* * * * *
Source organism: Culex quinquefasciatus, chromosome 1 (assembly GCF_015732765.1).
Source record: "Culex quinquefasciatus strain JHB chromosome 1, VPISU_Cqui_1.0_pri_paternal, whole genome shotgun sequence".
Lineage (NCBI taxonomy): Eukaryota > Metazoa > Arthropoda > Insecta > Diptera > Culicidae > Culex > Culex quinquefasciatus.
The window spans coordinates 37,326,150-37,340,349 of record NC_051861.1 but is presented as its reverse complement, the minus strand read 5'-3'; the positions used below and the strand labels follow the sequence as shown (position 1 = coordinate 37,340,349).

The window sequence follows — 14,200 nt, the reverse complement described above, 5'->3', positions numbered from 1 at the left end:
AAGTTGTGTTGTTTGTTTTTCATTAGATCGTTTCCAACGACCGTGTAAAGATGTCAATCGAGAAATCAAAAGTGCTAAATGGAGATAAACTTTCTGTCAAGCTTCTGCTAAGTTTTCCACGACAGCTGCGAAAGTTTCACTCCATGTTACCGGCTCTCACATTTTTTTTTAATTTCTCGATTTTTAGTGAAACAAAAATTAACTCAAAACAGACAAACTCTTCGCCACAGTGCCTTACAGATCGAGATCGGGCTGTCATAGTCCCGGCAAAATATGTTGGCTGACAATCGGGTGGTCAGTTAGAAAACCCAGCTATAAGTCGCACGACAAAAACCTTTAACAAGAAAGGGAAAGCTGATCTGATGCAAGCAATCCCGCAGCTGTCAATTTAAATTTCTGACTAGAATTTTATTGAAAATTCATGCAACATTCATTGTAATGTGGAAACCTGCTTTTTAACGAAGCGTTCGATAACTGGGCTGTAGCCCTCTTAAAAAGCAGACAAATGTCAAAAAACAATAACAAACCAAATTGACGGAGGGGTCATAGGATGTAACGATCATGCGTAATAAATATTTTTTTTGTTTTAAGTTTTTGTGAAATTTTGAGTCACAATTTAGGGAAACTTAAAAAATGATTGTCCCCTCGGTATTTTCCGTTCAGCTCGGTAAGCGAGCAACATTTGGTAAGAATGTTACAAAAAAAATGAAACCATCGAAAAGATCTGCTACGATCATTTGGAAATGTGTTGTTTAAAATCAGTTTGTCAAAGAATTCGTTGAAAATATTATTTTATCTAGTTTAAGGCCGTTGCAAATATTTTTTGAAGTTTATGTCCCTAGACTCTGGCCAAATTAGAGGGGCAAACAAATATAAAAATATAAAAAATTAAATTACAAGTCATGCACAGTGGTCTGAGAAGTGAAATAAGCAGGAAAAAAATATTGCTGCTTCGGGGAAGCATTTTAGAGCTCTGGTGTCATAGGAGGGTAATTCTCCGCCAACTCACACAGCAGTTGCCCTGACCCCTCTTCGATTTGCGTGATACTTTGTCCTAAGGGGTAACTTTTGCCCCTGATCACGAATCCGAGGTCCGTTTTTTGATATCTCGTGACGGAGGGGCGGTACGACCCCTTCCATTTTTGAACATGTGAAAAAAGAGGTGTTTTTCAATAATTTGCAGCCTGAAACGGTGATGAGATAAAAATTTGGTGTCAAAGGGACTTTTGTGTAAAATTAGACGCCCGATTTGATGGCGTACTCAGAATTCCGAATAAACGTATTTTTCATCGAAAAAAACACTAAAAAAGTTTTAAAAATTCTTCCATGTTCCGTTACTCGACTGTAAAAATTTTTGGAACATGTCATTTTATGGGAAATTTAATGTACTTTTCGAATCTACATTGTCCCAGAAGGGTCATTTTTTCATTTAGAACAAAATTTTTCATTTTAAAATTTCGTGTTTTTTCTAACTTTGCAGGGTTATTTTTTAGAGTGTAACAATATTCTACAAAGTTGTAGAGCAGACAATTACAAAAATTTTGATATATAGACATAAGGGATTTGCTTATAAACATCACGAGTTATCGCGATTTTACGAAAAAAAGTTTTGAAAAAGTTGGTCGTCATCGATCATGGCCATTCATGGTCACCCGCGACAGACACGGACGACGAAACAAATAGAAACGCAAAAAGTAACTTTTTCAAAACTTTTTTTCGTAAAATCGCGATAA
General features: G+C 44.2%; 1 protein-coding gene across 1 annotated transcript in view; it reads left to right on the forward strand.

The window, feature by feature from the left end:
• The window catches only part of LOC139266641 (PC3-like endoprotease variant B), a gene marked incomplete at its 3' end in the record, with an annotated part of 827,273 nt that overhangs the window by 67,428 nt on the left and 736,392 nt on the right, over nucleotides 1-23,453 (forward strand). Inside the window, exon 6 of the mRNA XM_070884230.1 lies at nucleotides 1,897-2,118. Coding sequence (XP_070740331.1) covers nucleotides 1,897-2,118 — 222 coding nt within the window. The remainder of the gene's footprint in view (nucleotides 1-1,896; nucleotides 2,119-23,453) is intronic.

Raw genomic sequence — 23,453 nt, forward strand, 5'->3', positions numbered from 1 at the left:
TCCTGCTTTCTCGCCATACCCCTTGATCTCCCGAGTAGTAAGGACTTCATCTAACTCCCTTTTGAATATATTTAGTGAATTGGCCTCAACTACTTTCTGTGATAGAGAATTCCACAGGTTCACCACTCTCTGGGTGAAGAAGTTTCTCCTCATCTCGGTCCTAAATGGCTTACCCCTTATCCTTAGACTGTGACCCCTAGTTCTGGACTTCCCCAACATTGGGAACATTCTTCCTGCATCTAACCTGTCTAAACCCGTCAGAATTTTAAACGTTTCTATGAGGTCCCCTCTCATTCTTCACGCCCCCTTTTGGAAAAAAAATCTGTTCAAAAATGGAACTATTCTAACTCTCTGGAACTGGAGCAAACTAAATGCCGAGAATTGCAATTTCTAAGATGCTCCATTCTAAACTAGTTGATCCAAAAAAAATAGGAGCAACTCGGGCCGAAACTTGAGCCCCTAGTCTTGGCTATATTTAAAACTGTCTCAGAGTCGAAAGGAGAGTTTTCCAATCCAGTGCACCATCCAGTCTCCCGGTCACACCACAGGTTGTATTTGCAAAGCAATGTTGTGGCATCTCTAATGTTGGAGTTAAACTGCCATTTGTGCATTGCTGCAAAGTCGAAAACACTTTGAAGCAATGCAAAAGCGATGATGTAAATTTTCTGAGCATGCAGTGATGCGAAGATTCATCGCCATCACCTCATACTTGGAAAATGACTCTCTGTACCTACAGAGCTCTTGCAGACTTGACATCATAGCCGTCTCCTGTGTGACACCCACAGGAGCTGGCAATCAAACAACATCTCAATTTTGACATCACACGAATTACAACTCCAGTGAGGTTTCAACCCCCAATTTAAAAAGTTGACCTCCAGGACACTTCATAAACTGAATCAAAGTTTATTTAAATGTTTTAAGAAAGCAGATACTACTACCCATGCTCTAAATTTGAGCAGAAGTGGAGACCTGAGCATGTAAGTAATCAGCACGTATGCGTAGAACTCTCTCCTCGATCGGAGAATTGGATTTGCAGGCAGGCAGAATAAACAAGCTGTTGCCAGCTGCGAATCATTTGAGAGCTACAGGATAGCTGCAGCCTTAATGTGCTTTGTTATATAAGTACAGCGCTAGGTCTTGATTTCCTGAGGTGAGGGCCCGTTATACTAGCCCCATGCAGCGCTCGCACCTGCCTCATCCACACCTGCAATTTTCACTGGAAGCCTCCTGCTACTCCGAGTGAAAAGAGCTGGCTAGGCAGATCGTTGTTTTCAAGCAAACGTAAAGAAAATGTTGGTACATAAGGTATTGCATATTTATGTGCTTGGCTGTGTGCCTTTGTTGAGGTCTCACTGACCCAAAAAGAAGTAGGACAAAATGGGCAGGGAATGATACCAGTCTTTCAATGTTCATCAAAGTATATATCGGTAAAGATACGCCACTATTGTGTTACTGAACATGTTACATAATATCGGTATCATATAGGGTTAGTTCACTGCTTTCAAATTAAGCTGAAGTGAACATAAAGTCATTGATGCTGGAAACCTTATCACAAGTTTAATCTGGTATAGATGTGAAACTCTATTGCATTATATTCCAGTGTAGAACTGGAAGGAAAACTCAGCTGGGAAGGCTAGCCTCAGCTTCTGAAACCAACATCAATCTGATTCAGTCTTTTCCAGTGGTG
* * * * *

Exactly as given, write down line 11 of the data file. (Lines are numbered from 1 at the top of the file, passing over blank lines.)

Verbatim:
TCCTGCTTTCTCGCCATACCCCTTGATCTCCCGAGTAGTAAGGACTTCATCTAACTCCCTTTTGAATATATTTAGTGAATTGGCCTCAACTACTTTCTGTGATAGAGAATTCCACAGGTTCACCACTCTCTGGGTGAAGAAGTTTCTCCTCATCTCGGTCCTAAATGGCTTACCCCTTATCCTTAGACTGTGACCCCTAGTTCTGGACTTCCCCAACATTGGGAACATTCTTCCTGCATCTAACCTGTCTAAACCCGTCAGAATTTTAAACGTTTCTATGAGGTCCCCTCTCATTCTTCACGCCCCCTTTTGGAAAAAAAATCTGTTCAAAAATGGAACTATTCTAACTCTCTGGAACTGGAGCAAACTAAATGCCGAGAATTGCAATTTCTAAGATGCTCCATTCTAAACTAGTTGATCCAAAAAAAATAGGAGCAACTCGGGCCGAAACTTGAGCCCCTAGTCTTGGCTATATTTAAAACTGTCTCAGAGTCGAAAGGAGAGTTTTCCAATCCAGTGCACCATCCAGTCTCCCGGTCACACCACAGGTTGTATTTGCAAAGCAATGTTGTGGCATCTCTAATGTTGGAGTTAAACTGCCATTTGTGCATTGCTGCAAAGTCGAAAACACTTTGAAGCAATGCAAAAGCGATGATGTAAATTTTCTGAGCATGCAGTGATGCGAAGATTCATCGCCATCACCTCATACTTGGAAAATGACTCTCTGTACCTACAGAGCTCTTGCAGACTTGACATCATAGCCGTCTCCTGTGTGACACCCACAGGAGCTGGCAATCAAACAACATCTCAATTTTGACATCACACGAATTACAACTCCAGTGAGGTTTCAACCCCCAATTTAAAAAGTTGACCTCCAGGACACTTCATAAACTGAATCAAAGTTTATTTAAATGTTTTAAGAAAGCAGATACTACTACCCATGCTCTAAATTTGAGCAGAAGTGGAGACCTGAGCATGTAAGTAATCAGCACGTATGCGTAGAACTCTCTCCTCGATCGGAGAATTGGATTTGCAGGCAGGCAGAATAAACAAGCTGTTGCCAGCTGCGAATCATTTGAGAGCTACAGGATAGCTGCAGCCTTAATGTGCTTTGTTATATAAGTACAGCGCTAGGTCTTGATTTCCTGAGGTGAGGGCCCGTTATACTAGCCCCATGCAGCGCTCGCACCTGCCTCATCCACACCTGCAATTTTCACTGGAAGCCTCCTGCTACTCCGAGTGAAAAGAGCTGGCTAGGCAGATCGTTGTTTTCAAGCAAACGTAAAGAAAATGTTGGTACATAAGGTATTGCATATTTATGTGCTTGGCTGTGTGCCTTTGTTGAGGTCTCACTGACCCAAAAAGAAGTAGGACAAAATGGGCAGGGAATGATACCAGTCTTTCAATGTTCATCAAAGTATATATCGGTAAAGATACGCCACTATTGTGTTACTGAACATGTTACATAATATCGGTATCATATAGGGTTAGTTCACTGCTTTCAAATTAAGCTGAAGTGAACATAAAGTCATTGATGCTGGAAACCTTATCACAAGTTTAATCTGGTATAGATGTGAAACTCTATTGCATTATATTCCAGTGTAGAACTGGAAGGAAAACTCAGCTGGGAAGGCTAGCCTCAGCTTCTGAAACCAACATCAATCTGATTCAGTCTTTTCCAGTGGTG